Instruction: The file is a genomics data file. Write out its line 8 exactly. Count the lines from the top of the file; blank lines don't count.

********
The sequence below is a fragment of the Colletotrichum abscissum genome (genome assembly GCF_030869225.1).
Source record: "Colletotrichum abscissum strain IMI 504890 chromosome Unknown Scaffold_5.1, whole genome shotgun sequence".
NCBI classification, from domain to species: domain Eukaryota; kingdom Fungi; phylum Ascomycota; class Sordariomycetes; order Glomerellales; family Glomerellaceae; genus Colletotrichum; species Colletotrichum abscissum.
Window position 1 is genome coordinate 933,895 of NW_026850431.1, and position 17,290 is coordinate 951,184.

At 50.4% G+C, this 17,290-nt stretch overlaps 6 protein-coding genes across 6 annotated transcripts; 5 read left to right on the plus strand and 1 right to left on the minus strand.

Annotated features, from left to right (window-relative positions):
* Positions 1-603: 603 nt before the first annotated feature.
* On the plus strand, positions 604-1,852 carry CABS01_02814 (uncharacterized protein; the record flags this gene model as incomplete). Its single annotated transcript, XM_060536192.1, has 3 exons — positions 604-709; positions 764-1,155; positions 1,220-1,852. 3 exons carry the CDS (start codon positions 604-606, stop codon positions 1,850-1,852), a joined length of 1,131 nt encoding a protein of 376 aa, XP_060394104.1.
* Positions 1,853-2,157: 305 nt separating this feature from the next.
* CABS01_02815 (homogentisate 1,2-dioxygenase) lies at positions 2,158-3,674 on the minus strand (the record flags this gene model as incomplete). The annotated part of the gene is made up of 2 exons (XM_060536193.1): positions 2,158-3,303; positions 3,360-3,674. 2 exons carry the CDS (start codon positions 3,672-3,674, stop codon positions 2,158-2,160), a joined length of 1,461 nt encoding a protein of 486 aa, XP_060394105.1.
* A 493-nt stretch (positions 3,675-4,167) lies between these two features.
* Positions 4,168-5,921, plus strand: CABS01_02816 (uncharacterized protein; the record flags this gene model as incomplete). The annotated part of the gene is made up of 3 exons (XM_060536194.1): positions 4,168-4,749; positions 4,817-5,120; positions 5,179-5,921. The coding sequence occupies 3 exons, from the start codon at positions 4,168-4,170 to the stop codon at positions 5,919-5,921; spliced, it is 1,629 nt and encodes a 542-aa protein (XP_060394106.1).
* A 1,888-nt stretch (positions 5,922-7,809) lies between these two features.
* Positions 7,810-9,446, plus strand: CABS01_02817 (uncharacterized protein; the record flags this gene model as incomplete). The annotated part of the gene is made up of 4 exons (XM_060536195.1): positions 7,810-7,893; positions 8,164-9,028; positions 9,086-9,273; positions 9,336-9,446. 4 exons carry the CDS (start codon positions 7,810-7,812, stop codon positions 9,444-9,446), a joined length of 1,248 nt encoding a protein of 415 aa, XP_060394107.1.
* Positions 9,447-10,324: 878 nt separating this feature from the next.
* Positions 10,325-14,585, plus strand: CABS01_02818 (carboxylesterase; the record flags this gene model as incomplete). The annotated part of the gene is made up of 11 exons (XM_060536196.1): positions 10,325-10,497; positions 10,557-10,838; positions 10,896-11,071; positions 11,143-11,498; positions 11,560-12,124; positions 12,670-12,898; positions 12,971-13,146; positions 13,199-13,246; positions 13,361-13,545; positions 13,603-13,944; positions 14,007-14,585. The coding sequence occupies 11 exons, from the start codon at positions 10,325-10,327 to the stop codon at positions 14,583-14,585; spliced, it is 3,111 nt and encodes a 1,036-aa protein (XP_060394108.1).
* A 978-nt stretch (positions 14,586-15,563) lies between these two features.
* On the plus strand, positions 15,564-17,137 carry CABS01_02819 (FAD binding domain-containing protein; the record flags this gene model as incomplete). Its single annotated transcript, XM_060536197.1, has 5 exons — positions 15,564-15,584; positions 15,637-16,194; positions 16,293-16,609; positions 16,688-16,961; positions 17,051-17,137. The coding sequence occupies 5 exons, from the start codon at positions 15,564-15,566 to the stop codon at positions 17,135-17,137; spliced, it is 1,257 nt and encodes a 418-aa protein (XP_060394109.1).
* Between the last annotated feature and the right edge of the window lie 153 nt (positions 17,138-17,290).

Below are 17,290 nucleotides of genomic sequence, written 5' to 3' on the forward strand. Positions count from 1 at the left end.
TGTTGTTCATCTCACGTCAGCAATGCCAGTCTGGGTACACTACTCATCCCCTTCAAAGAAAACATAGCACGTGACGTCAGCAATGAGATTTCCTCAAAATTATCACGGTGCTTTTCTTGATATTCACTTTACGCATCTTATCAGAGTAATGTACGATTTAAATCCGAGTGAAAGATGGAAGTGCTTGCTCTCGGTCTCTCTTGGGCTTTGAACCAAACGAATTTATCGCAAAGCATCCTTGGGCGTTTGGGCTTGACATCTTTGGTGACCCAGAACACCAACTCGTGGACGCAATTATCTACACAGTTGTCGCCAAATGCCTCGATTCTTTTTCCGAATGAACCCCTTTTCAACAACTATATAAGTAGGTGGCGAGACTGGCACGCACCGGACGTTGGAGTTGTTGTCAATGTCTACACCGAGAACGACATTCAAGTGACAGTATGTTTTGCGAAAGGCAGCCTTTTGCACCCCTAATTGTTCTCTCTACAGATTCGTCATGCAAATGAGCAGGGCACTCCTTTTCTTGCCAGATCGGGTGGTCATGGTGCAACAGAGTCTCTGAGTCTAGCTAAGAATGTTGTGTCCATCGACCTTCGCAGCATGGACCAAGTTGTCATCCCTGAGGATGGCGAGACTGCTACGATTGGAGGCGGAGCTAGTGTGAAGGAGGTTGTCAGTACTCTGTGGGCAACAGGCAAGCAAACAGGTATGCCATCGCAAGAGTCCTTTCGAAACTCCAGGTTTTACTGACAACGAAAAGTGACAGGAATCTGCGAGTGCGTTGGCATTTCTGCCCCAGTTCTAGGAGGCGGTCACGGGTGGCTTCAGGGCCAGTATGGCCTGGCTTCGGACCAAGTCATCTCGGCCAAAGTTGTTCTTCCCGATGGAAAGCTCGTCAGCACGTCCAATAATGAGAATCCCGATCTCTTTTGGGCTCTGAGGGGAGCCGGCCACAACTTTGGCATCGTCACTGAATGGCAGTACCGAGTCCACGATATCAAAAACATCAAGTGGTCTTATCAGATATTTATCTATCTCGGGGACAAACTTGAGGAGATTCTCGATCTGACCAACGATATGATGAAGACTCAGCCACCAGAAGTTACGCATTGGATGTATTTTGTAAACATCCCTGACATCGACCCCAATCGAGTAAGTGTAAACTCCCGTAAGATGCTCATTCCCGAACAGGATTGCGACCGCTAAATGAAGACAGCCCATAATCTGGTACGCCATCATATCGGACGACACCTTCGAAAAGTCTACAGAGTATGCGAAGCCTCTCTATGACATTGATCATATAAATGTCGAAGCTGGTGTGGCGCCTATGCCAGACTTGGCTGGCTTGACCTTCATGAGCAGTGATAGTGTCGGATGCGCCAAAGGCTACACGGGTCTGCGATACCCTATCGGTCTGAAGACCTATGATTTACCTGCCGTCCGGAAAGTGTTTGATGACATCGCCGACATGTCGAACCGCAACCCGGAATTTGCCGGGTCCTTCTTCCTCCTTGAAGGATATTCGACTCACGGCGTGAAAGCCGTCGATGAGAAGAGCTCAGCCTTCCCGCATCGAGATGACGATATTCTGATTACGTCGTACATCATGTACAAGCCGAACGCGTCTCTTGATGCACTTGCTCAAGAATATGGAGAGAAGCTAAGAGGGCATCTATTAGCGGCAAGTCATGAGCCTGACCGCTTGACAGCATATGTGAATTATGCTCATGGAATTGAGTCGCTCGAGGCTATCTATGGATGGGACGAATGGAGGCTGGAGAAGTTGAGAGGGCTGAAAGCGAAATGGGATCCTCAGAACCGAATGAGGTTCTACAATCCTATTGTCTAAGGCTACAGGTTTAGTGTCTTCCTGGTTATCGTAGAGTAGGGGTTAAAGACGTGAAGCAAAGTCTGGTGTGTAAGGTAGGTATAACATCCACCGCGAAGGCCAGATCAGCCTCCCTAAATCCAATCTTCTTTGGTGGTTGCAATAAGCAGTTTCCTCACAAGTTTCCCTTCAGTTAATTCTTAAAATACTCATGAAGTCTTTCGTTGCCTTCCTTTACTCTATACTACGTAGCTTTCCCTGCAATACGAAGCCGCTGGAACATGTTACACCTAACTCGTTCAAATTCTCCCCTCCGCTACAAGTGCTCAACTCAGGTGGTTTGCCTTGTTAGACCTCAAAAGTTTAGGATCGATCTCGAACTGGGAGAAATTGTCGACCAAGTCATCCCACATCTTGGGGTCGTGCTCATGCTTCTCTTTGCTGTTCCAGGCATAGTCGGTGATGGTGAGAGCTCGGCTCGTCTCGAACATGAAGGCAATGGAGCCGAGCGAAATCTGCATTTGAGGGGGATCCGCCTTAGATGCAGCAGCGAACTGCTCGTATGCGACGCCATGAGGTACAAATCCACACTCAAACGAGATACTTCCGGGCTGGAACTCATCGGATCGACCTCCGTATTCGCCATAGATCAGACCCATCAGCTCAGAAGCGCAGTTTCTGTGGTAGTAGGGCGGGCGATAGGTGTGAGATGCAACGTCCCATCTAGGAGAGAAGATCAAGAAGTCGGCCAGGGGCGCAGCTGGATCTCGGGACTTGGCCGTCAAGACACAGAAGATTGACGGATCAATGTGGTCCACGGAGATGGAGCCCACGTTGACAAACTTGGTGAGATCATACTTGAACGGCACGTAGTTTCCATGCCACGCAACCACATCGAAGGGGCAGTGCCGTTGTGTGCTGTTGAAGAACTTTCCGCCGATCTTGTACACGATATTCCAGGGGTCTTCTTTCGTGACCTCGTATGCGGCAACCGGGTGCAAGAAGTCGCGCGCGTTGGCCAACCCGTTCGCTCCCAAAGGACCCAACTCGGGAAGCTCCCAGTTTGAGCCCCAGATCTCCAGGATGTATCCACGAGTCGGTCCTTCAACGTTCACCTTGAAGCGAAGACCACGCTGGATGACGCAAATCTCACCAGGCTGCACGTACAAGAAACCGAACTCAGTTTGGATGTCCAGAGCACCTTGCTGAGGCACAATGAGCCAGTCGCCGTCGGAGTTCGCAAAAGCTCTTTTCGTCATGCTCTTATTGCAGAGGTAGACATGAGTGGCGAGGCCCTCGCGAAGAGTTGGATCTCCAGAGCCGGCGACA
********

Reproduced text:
* On the plus strand, positions 604-1,852 carry CABS01_02814 (uncharacterized protein; the record flags this gene model as incomplete). Its single annotated transcript, XM_060536192.1, has 3 exons — positions 604-709; positions 764-1,155; positions 1,220-1,852. 3 exons carry the CDS (start codon positions 604-606, stop codon positions 1,850-1,852), a joined length of 1,131 nt encoding a protein of 376 aa, XP_060394104.1.